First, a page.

It’s not easy staying fit. Lord knows I try to hit the gym, and sign up for any spin cycling and yoga classes. But lately, I feel extra restricted in my tights and getting a good workout is proving more difficult than ever.
It’s not that my hips are spreading out of control or my previous night’s club binges are making me winded. It’s because exercising in the city is becoming an exercise in frustration. Classes are now stretched to capacity space and more and more instructors have fewer and fewer damns to give – just so you know, ‘damn’ is not the word I wanted to use.
A couple of high-profile gym closings have consolidated members into the town’s few surviving studios. The result means group classes that once were relaxed and roomy are now packed like a peloton on the Tour de France’s first day. In the yoga sessions, more and more mats are bunched so closely you end up with someone’s foot or butt in your face after every other pose change.
It’s unpleasant enough when instructors force you to partner up and touch a fellow classmate. Having their sweaty body parts hit you in the face when you’re trying to breathe and relax is especially disgusting.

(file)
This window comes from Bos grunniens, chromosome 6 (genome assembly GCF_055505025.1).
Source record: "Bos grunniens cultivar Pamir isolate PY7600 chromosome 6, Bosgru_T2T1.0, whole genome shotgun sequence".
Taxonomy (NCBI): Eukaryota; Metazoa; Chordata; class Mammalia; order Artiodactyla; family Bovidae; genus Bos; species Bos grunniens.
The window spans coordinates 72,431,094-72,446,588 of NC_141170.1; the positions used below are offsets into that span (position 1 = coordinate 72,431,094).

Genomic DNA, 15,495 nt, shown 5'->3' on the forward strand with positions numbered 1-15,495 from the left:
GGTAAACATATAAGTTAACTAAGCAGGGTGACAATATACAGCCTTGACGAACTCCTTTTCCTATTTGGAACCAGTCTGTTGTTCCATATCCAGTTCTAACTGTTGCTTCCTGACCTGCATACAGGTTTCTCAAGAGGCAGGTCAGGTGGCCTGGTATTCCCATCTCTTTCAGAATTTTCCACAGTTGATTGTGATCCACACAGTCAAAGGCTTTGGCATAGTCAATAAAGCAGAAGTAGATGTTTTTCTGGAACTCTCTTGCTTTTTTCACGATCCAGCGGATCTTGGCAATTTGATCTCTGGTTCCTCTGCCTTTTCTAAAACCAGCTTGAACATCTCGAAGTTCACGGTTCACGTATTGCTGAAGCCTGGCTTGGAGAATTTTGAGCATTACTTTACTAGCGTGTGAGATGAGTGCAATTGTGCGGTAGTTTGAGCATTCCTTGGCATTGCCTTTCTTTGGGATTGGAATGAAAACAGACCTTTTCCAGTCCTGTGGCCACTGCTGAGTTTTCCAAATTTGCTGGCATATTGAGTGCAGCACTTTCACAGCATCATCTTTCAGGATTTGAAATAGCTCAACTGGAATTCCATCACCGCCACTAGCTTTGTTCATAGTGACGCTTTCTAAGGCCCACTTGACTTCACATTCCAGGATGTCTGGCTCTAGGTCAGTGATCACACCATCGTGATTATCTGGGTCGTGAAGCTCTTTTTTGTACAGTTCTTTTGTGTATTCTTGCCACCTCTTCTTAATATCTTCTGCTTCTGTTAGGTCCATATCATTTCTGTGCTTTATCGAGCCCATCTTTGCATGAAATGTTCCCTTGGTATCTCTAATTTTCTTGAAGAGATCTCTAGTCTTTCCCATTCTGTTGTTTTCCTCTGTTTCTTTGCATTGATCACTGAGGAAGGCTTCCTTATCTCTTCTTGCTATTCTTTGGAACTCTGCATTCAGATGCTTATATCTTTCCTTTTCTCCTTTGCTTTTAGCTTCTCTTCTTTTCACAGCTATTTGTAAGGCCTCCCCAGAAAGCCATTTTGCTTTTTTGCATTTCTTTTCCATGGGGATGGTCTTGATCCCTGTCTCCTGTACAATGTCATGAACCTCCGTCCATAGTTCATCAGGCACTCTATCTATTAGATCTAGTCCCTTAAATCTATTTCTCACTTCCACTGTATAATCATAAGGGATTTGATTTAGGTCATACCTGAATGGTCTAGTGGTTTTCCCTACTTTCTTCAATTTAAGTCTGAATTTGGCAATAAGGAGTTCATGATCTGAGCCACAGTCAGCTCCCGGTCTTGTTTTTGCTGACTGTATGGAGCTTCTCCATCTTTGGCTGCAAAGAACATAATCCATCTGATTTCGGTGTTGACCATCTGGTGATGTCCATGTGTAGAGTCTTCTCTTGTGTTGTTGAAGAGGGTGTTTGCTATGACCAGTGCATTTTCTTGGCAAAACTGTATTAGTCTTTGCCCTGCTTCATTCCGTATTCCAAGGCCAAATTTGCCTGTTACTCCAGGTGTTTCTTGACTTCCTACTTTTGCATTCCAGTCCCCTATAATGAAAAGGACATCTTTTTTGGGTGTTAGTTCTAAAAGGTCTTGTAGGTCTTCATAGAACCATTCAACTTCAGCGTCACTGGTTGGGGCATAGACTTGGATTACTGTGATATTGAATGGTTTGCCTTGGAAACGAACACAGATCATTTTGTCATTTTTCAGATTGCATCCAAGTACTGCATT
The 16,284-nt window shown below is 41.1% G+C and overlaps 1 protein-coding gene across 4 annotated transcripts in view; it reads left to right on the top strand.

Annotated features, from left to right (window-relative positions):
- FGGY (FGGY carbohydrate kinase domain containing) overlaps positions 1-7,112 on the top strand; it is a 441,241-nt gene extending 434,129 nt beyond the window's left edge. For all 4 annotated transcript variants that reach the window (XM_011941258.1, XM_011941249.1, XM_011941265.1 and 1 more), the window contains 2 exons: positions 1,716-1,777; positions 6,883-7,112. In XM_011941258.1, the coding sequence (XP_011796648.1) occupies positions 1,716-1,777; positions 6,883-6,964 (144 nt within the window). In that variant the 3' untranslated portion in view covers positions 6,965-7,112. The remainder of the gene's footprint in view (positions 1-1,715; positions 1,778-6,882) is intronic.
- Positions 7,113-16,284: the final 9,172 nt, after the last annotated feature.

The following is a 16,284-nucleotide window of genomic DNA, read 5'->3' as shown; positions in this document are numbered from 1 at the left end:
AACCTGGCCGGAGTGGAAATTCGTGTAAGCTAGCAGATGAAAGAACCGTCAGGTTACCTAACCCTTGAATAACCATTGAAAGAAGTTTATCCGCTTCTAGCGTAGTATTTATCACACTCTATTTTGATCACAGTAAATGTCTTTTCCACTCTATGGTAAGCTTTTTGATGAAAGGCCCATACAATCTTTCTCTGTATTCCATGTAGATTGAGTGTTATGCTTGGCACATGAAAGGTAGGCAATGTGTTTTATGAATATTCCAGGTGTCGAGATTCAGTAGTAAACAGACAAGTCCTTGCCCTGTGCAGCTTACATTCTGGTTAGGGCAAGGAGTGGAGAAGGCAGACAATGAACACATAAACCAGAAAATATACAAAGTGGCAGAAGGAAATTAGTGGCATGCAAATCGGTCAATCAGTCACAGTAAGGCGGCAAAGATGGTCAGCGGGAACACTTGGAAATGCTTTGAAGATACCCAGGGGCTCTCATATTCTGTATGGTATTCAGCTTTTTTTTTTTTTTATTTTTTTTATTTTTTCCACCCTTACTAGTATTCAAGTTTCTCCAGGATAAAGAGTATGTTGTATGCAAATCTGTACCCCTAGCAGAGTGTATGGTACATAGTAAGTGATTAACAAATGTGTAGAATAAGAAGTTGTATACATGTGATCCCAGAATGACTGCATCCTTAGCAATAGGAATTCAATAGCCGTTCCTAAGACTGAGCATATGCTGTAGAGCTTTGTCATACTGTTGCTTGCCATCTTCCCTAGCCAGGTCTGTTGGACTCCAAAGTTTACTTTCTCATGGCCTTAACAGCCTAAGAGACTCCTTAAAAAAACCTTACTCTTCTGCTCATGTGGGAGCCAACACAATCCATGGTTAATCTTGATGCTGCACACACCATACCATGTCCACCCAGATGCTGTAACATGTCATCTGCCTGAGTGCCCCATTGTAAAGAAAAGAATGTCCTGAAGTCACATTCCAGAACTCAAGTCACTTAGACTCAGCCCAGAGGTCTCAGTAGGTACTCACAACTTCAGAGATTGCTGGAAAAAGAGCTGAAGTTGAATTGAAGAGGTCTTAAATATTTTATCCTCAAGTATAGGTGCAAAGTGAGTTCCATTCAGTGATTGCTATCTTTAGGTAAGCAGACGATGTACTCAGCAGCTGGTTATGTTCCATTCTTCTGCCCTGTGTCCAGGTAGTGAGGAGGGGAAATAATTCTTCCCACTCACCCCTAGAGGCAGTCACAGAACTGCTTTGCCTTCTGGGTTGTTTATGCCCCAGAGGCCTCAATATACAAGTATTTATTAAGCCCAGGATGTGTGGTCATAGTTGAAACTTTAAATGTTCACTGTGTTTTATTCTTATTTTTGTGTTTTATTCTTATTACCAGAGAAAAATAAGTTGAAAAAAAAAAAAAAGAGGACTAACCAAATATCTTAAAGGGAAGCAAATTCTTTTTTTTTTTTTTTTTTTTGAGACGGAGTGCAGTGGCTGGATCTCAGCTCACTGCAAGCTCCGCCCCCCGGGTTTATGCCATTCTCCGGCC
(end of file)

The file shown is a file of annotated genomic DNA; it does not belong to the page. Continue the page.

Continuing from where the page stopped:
Outside of quitting the gym and giving in to a life of crisps and chocolates, I’m not sure what’s to be done. Fitness centres obviously want to maximise their income, cramming in as many members as they can. But quantity of members has not resulted in better quality in service.
One of my old haunts went from being a civilised health club to a second-tier Chinese city bus stop. Instead of booking a spin bike or a yoga slot online, they make members queue before each class and there’s no guarantee you will even get in after waiting 20 minutes. My friends at the old club say they feel as degraded as a wet market housewife waiting for a sale on instant noodles and toilet paper – not that I know what that feels like.
With workouts becoming stressful things on their own, there is even less manner and etiquette on display. People are fighting for space just like, well, everything else in Hong Kong. With all the elbow jostling and door rushing that needs to be done, people might as well do yoga during rush hour in the MTR.
In the past, people used to courteously avoid stepping on each other’s yoga mat. Now, they’ll purposely kick your stuff to another corner to steal your prime spot in a class. Namaste!
So much for trying to shape up in a social setting, I might have to go back to hiring a personal trainer and do downward dog on my private patio next to the infinity pool.
Illustration: MAXIM SAVVA / ILLUSTRATIONROOM.COM.AU
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